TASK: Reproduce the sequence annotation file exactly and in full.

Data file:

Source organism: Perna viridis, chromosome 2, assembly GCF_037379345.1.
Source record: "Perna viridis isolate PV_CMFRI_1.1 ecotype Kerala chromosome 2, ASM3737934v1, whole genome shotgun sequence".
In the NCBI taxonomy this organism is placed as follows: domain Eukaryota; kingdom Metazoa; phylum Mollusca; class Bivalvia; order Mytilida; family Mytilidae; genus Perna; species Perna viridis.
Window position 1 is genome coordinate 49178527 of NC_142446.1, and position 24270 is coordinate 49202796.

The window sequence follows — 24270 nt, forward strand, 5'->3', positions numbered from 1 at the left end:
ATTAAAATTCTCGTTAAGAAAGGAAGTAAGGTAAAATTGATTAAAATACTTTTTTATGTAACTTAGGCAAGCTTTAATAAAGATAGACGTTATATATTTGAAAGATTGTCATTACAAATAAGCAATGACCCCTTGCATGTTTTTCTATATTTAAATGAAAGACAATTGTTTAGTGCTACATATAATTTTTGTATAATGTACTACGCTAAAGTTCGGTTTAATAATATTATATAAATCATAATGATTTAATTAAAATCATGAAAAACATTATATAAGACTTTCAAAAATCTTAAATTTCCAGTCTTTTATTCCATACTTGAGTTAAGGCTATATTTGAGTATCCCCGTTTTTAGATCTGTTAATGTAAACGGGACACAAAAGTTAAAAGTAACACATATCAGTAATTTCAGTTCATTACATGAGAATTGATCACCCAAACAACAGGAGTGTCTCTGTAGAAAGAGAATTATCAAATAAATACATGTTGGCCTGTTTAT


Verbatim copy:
Source organism: Perna viridis, chromosome 2, assembly GCF_037379345.1.
Source record: "Perna viridis isolate PV_CMFRI_1.1 ecotype Kerala chromosome 2, ASM3737934v1, whole genome shotgun sequence".
In the NCBI taxonomy this organism is placed as follows: domain Eukaryota; kingdom Metazoa; phylum Mollusca; class Bivalvia; order Mytilida; family Mytilidae; genus Perna; species Perna viridis.
Window position 1 is genome coordinate 49178527 of NC_142446.1, and position 24270 is coordinate 49202796.

The window sequence follows — 24270 nt, forward strand, 5'->3', positions numbered from 1 at the left end:
ATTAAAATTCTCGTTAAGAAAGGAAGTAAGGTAAAATTGATTAAAATACTTTTTTATGTAACTTAGGCAAGCTTTAATAAAGATAGACGTTATATATTTGAAAGATTGTCATTACAAATAAGCAATGACCCCTTGCATGTTTTTCTATATTTAAATGAAAGACAATTGTTTAGTGCTACATATAATTTTTGTATAATGTACTACGCTAAAGTTCGGTTTAATAATATTATATAAATCATAATGATTTAATTAAAATCATGAAAAACATTATATAAGACTTTCAAAAATCTTAAATTTCCAGTCTTTTATTCCATACTTGAGTTAAGGCTATATTTGAGTATCCCCGTTTTTAGATCTGTTAATGTAAACGGGACACAAAAGTTAAAAGTAACACATATCAGTAATTTCAGTTCATTACATGAGAATTGATCACCCAAACAACAGGAGTGTCTCTGTAGAAAGAGAATTATCAAATAAATACATGTTGGCCTGTTTAT